TP-Link router exploit spotted in the wild
Certain TP-Link wireless routers feature a vulnerability that leaves them open to DNS hijacking attacks, a researcher has found.
Researcher Jakob Lell uncovered the cross-site request forgery flaw, which could allow attackers to manipulate a vulnerable router’s upstream DNS server when a user browses to a malicious site.
Lell said he had found five different websites hosting the exploit and said there were likely to be more. He didn’t reveal which sites had been affected and said it wasn’t clear what the attackers planned on doing with the malicious servers.
Lell’s disclosure comes after another researcher warned that many domestic wireless routers contain unpatched security holes.
D-Link, Tenda and Netgear were all forced to issue patches in response to flaws that could allow hackers to bypass their routers’ authentication bypass processes. However, none of the researchers who disclosed the flaws said they had found real-world examples of the exploits.
How it works
The affected TP-Link routers allow access to the web-based admin settings using HTTP authentication – meaning browsers often store the password, even if it’s been changed. “Even if the user doesn’t want to permanently store the password in the browser, it will still temporarily remember the password and use it for the current session,” explained Lell.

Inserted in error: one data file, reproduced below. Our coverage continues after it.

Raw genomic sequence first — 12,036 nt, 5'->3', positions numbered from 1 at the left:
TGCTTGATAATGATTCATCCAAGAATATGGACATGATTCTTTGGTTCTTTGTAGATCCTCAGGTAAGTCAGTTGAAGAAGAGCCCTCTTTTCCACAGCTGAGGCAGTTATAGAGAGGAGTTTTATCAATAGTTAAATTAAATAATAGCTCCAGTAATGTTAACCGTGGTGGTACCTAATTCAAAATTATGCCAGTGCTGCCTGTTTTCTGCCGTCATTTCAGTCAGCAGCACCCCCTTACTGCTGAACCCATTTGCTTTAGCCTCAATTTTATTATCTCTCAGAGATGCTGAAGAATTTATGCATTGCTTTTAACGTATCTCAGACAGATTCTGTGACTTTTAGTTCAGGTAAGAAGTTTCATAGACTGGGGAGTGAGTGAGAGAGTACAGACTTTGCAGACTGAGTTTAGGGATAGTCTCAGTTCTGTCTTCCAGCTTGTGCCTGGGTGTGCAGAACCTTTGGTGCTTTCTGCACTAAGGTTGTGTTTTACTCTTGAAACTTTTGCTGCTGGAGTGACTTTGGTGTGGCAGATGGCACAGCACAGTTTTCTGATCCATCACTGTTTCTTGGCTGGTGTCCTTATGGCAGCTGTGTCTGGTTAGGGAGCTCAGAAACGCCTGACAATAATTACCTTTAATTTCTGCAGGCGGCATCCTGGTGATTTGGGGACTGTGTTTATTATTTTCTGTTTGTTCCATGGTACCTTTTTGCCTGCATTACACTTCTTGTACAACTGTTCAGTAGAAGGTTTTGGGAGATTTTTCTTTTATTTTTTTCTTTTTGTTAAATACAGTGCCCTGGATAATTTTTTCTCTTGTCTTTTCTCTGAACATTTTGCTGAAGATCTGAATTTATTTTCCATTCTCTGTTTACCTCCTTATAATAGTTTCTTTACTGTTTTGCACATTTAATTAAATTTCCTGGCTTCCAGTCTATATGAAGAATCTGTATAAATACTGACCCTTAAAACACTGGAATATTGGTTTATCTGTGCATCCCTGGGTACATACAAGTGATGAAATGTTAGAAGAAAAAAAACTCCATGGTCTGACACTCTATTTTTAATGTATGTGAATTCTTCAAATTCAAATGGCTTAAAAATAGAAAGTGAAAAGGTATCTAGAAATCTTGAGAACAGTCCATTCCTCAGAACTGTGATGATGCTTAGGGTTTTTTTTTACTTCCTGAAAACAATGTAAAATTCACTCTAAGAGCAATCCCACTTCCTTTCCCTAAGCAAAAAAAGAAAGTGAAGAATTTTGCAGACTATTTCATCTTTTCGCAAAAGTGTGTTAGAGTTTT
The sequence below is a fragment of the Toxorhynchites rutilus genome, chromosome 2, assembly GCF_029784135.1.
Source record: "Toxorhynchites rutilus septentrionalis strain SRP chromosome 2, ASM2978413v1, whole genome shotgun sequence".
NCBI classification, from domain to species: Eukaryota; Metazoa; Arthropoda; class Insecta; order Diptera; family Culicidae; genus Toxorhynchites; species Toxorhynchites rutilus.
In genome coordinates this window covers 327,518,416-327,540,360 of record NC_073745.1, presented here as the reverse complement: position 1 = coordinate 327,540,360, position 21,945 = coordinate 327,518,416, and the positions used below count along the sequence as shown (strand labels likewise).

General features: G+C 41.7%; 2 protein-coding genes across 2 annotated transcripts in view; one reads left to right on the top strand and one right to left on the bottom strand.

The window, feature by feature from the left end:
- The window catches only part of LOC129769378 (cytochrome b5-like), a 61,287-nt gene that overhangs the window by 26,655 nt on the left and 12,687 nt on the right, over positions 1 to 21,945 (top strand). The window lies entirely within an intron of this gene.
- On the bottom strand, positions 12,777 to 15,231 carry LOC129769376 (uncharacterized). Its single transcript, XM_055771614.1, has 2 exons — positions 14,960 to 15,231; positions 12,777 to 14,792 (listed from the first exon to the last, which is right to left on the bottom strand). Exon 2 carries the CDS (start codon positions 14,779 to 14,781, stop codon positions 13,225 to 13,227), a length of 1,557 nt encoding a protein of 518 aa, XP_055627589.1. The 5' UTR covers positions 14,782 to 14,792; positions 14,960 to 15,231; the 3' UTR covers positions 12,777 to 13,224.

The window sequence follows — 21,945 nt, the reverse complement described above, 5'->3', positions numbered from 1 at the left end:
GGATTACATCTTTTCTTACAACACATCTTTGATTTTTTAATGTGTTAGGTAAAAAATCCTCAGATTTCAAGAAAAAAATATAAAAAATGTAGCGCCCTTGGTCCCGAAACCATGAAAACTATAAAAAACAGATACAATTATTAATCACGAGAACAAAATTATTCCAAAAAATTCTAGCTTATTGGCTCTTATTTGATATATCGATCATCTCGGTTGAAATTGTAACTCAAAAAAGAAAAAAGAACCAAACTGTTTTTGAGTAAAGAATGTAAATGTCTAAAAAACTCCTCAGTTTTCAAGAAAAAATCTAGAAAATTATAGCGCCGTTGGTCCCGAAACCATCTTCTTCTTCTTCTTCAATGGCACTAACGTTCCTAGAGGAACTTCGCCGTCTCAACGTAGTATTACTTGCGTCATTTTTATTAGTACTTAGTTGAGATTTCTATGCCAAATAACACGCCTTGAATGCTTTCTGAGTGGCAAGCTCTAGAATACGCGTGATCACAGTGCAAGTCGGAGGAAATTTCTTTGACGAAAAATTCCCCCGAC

A user who browses to a compromised site while still logged into their router then leaves their router open to attack. “When a user visits a compromised website, the exploit tries to change the upstream DNS server of the router to an attacker-controlled IP address, which can then be used to carry out man-in-the-middle attacks,” said Lell.
In theory, a compromised DNS server could allow an attacker to redirect users to phishing sites, block software upgrades or even hijack email accounts, said Lell.
Speaking to PC Pro, Lell said he had disclosed the problem to TP-Link. The company has issued patches for some affected models, but Lell has listed several devices that remain vulnerable. “Many vendors don’t care too much about security,” he added.
TP-Link hasn’t responded to a request for comment.
Lell added that users should change from the default password and ensure they log out of the administrative settings when browsing to other sites.
Update: TP-Link has got in touch with PC Pro and said it has corrected the issue.
“We have identified and updated vulnerable devices with new firmware that mitigate the ability of an attacker to affect our devices in this way,” a spokesperson said.